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Extracting constructive content from classical logic via controllike reductions
 In Bezem and Groote [12
, 1993
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Proof Transformations in HigherOrder Logic
, 1987
"... We investigate the problem of translating between different styles of proof systems in higherorder logic: analytic proofs which are well suited for automated theorem proving, and nonanalytic deductions which are well suited for the mathematician. Analytic proofs are represented as expansion proofs, ..."
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We investigate the problem of translating between different styles of proof systems in higherorder logic: analytic proofs which are well suited for automated theorem proving, and nonanalytic deductions which are well suited for the mathematician. Analytic proofs are represented as expansion proofs, H, a form of the sequent calculus we define, nonanalytic proofs are represented by natural deductions. A nondeterministic translation algorithm between expansion proofs and Hdeductions is presented and its correctness is proven. We also present an algorithm for translation in the other direction and prove its correctness. A cutelimination algorithm for expansion proofs is given and its partial correctness is proven. Strong termination of this algorithm remains a conjecture for the full higherorder system, but is proven for the firstorder fragment. We extend the translations to a nonanalytic proof system which contains a primitive notion of equality, while leaving the notion of expansion proof unaltered. This is possible, since a nonextensional equality is definable in our system of type theory. Next we extend analytic and nonanalytic proof systems and the translations between them to include extensionality. Finally, we show how the methods and notions used so far apply to the problem of translating expansion proofs into natural deductions. Much care is taken to specify this translation in a
A Strong Normalization Result for Classical Logic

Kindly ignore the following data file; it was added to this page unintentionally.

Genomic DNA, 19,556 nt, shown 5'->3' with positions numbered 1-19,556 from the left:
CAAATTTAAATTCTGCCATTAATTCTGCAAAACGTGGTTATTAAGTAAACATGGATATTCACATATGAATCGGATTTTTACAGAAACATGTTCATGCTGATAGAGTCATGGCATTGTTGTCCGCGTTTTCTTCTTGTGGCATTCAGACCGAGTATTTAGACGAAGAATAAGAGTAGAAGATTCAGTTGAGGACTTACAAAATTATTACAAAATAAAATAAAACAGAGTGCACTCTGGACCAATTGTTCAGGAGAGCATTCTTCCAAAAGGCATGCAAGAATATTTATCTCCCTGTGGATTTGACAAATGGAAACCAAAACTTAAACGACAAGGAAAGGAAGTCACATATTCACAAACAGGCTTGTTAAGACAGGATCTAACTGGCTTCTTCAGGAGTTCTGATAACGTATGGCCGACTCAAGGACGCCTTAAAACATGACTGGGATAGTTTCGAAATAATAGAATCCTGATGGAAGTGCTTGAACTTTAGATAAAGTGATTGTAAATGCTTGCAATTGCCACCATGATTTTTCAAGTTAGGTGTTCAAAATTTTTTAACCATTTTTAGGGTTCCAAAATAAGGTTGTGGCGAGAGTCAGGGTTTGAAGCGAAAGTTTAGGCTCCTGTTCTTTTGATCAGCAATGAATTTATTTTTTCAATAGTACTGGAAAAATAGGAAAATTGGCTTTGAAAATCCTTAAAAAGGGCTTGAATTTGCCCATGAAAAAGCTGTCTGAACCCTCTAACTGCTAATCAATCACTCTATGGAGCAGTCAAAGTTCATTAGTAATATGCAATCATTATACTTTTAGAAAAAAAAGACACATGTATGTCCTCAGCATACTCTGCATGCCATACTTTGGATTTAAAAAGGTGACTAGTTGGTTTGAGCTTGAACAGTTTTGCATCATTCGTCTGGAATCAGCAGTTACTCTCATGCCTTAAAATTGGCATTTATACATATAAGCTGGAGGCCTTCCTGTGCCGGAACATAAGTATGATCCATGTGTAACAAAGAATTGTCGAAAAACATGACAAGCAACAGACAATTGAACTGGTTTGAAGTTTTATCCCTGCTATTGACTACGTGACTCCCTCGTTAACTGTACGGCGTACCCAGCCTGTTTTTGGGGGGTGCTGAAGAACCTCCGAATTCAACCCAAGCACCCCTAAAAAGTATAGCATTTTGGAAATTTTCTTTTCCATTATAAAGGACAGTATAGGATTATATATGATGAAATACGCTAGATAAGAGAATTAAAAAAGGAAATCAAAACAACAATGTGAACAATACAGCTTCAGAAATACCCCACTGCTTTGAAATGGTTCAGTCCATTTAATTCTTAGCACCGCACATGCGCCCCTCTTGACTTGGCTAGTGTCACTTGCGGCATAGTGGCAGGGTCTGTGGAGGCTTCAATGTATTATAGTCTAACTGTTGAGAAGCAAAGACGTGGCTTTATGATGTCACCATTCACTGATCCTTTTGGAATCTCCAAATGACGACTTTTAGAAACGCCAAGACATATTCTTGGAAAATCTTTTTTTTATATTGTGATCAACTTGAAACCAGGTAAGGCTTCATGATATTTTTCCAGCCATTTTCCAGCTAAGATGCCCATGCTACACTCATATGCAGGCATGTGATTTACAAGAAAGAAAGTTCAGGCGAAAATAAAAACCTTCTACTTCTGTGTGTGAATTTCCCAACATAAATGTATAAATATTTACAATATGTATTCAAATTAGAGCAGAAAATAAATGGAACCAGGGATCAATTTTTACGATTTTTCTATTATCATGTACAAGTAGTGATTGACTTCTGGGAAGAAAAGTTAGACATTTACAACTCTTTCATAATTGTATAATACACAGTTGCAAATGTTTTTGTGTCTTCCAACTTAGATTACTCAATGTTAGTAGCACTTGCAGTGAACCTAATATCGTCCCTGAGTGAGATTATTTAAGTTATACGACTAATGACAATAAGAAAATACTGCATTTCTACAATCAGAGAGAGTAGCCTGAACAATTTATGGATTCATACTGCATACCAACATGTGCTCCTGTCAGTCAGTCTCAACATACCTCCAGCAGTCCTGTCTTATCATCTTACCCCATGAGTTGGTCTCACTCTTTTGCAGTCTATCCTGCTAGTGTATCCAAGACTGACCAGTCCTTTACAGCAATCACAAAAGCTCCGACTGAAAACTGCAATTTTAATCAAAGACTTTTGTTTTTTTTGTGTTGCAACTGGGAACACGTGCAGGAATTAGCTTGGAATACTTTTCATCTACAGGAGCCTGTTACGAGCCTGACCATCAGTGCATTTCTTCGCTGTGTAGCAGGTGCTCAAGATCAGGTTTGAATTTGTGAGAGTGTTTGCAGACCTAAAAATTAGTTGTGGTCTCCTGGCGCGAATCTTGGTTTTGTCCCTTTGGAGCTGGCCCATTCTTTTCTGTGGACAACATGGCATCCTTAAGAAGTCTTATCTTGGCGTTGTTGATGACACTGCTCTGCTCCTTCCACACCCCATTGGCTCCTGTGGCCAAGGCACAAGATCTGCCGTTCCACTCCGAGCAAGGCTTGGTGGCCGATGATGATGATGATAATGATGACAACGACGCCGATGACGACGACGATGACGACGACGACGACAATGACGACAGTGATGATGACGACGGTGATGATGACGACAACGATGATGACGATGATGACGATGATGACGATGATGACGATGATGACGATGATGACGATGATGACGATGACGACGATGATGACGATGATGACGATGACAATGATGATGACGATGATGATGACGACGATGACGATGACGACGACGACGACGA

Annals of Pure and Applied Logic
, 1995
"... In this paper we give a strong normalization proof for a set of reduction rules for classical logic. These reductions, more general then the ones usually considered in literature, are inspired to the reductions of Felleisen's lambda calculus with continuations. 1 Introduction Recently, in the ..."
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In this paper we give a strong normalization proof for a set of reduction rules for classical logic. These reductions, more general then the ones usually considered in literature, are inspired to the reductions of Felleisen's lambda calculus with continuations. 1 Introduction Recently, in the logic and theoretical computer science community, there has been an ever growing interest in the computational features of classical logic. The problem on which research is beginning to focus now is not the theoretical possibility of having constructive content present in classical proofs, established in old and well known results, but the practical applicability of such results. It was Kreisel in [12] who first pinpointed the presence of constructive content in classical proofs by proving the equality of the sets of \Sigma 0 1 sentences provable respectively in intuitionistic and classical logic. Friedman in [7] showed how to get the computational content of a classical proof of a \Sigma 0 1 ...
A Constructive Valuation Semantics for Classical Logic
"... Abstract The paper presents a constructive interpretation for proofs in classical logic of \Sigma 01 sentences and for a witness extraction procedure based on Prawitz's reduction rules. ..."
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Abstract The paper presents a constructive interpretation for proofs in classical logic of \Sigma 01 sentences and for a witness extraction procedure based on Prawitz's reduction rules.